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Candidate’s development effort for towns could aid her family

By Andrea Estes
Globe Staff / October 5, 2010

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SHREWSBURY — State Representative Karyn Polito has proudly celebrated her role in getting the state to pay for a road linking her hometown of Shrewsbury to a commuter rail station in neighboring Grafton.

“This is a huge win for taxpayers in two towns,’’ she said at a 2004 groundbreaking for CenTech Boulevard, calling it a “terrific enhancement to our area.’’

It is an area Polito knows well. She and her family own more than 60 acres near the roadway and, according to specialists in commercial real estate, could benefit from development of the formerly desolate stretch of town.

“Access is critical,’’ said David Begelfer, chief executive of NAIOP Massachusetts, a commercial real estate development association, explaining that the construction of such a road would generally increase the marketability of nearby property. “If you’re going to have a tenant with employees — if you’re able to provide access for driving or by mass transit — you clearly have a site that would be more attractive.’’

The involvement of Polito, now the Republican candidate for treasurer, has become the subject of an anonymous complaint to the State Ethics Commission, which, since 1987, has warned public officials not to act on matters affecting property near their own, because the official is assumed to have a financial interest in the outcome. The commission has not taken any public action in the case.

“There is a presumption there is a financial benefit, and in fact it makes sense,’’ said Pamela Wilmot, executive director of Common Cause Massachusetts. “If you’re getting new services to your property, you’re going to get a benefit from that.’’

Polito, a lawyer who has cast herself as a leader “fighting the culture of self-interest and inside deals on Beacon Hill,’’ declined several requests for interviews. In e-mailed statements, a campaign aide said Polito had no conflict of interest because neither she nor her family “received any benefits whatsoever’’ from her actions.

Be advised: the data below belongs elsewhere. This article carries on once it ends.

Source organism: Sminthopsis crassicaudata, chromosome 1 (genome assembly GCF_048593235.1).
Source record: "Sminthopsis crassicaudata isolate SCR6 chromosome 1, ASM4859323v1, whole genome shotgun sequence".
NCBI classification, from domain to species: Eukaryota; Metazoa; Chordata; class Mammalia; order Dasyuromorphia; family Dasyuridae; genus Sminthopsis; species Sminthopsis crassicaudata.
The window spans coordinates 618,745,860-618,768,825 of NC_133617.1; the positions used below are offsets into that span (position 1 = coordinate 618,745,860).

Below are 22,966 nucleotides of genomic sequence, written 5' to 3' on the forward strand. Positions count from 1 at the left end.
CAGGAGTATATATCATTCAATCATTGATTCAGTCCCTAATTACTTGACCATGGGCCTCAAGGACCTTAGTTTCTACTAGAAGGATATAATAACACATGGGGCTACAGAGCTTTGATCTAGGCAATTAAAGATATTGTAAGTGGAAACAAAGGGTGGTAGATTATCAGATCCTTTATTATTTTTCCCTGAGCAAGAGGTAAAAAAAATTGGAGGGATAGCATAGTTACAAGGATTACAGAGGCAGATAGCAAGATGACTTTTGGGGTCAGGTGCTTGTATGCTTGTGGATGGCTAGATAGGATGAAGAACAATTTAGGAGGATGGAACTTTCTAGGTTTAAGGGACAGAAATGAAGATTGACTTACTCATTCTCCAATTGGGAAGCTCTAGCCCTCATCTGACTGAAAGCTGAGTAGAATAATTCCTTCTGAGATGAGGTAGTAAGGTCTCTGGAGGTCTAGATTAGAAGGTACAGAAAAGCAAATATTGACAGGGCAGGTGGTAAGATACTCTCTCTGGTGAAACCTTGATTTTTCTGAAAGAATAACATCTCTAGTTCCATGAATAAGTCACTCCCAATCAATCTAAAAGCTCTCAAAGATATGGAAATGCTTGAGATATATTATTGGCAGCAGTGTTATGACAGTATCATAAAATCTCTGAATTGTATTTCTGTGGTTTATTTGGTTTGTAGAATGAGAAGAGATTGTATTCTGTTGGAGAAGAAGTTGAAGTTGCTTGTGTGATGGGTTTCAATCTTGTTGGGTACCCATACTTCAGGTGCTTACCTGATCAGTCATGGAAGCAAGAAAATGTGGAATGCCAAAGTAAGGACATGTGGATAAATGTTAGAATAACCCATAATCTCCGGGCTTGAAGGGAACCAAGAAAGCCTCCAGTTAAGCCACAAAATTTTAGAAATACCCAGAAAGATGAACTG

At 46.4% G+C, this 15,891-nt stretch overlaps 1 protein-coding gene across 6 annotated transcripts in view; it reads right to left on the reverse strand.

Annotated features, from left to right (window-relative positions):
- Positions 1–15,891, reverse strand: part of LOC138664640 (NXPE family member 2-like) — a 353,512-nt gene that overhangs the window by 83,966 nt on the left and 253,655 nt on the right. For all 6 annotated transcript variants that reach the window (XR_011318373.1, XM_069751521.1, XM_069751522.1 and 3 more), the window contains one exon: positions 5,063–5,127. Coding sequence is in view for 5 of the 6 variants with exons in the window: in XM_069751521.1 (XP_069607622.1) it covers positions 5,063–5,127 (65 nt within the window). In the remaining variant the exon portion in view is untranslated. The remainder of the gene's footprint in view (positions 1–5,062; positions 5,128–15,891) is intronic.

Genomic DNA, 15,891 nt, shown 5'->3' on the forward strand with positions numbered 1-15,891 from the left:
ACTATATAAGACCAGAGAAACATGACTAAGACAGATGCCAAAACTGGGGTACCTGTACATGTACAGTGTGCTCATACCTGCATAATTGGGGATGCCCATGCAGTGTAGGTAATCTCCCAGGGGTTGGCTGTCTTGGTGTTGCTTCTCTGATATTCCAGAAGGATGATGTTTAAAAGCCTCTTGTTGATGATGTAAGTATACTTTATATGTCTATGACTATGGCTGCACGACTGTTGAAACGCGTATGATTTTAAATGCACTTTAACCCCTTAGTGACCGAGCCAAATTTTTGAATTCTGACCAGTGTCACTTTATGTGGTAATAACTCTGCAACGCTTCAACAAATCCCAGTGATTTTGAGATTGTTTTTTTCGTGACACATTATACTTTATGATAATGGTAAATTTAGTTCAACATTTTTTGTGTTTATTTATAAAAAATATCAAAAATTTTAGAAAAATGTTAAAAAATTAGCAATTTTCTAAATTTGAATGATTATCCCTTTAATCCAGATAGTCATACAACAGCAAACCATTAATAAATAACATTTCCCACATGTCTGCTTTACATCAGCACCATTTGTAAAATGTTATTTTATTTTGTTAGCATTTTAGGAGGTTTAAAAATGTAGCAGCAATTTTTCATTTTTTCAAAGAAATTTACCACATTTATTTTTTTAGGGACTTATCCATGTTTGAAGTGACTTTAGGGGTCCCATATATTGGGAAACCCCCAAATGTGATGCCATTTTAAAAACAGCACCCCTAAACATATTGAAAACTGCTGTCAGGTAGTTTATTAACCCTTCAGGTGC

“Karyn’s advocating for the interests of the town of Shrewsbury is not a conflict of interest, and Karyn has and always will place the interests of her constituents over her own,’’ a spokesman, Frederick Van Magness, said in a statement.

Polito’s involvement in getting CenTech Boulevard built was at least the second time in the past decade that she took action as a state lawmaker involving property near that owned by her family. In 2002, she filed a bill that allowed the town of Shrewsbury to buy land on the opposite side of her family’s industrial park. While she was permitted to sponsor the bill, she should have filed a written disclosure detailing her family’s ownership of nearby property, ethics rules say. No such disclosure was on file with either the Ethics Commission or the House clerk.

Nor has Polito detailed her role in multiple family development companies on annual financial disclosure reports, as required of all elected officials by the Ethics Commission. Polito has disclosed her position as an employee and shareholder of Polito Development Corp., but not her role in three other entities.

Polito is manager of two limited-liability companies that own property in the industrial park, Hills Farm Development and Bull Farm Development, according to real estate and corporate records. In addition, she is manager of Candy Mansion LLC, which owns the property where Shrewsbury landmark Hebert Candy Mansion sits. Polito’s father, Francis, bought the property for $3.1 million at auction six months before CenTech Boulevard opened, in October 2006. At the time, her father said he hoped to develop the rest of the 9.2-acre site with retail and office space.

Polito’s spokesman, Van Magness, said she did not report her role in the three other family businesses because she believed they had merged and therefore needed to mention only one. She will correct the oversight, Van Magness said.